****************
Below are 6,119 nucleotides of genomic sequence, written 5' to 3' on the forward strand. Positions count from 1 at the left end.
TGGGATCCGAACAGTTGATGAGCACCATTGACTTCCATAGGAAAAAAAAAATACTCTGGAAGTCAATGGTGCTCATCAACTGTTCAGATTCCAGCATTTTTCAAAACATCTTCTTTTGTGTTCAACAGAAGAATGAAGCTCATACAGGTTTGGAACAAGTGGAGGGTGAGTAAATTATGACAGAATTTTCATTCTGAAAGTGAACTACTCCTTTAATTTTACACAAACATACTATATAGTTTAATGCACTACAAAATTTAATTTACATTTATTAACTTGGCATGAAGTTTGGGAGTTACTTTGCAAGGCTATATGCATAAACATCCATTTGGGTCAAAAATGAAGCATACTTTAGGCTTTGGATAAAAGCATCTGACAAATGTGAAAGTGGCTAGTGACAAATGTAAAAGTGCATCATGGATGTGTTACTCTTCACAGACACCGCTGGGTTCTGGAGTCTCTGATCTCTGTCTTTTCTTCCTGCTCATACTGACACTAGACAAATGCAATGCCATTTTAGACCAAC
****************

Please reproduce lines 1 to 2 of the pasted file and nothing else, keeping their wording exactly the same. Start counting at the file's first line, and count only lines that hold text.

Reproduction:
Below are 6,119 nucleotides of genomic sequence, written 5' to 3' on the forward strand. Positions count from 1 at the left end.
TGGGATCCGAACAGTTGATGAGCACCATTGACTTCCATAGGAAAAAAAAAATACTCTGGAAGTCAATGGTGCTCATCAACTGTTCAGATTCCAGCATTTTTCAAAACATCTTCTTTTGTGTTCAACAGAAGAATGAAGCTCATACAGGTTTGGAACAAGTGGAGGGTGAGTAAATTATGACAGAATTTTCATTCTGAAAGTGAACTACTCCTTTAATTTTACACAAACATACTATATAGTTTAATGCACTACAAAATTTAATTTACATTTATTAACTTGGCATGAAGTTTGGGAGTTACTTTGCAAGGCTATATGCATAAACATCCATTTGGGTCAAAAATGAAGCATACTTTAGGCTTTGGATAAAAGCATCTGACAAATGTGAAAGTGGCTAGTGACAAATGTAAAAGTGCATCATGGATGTGTTACTCTTCACAGACACCGCTGGGTTCTGGAGTCTCTGATCTCTGTCTTTTCTTCCTGCTCATACTGACACTAGACAAATGCAATGCCATTTTAGACCAAC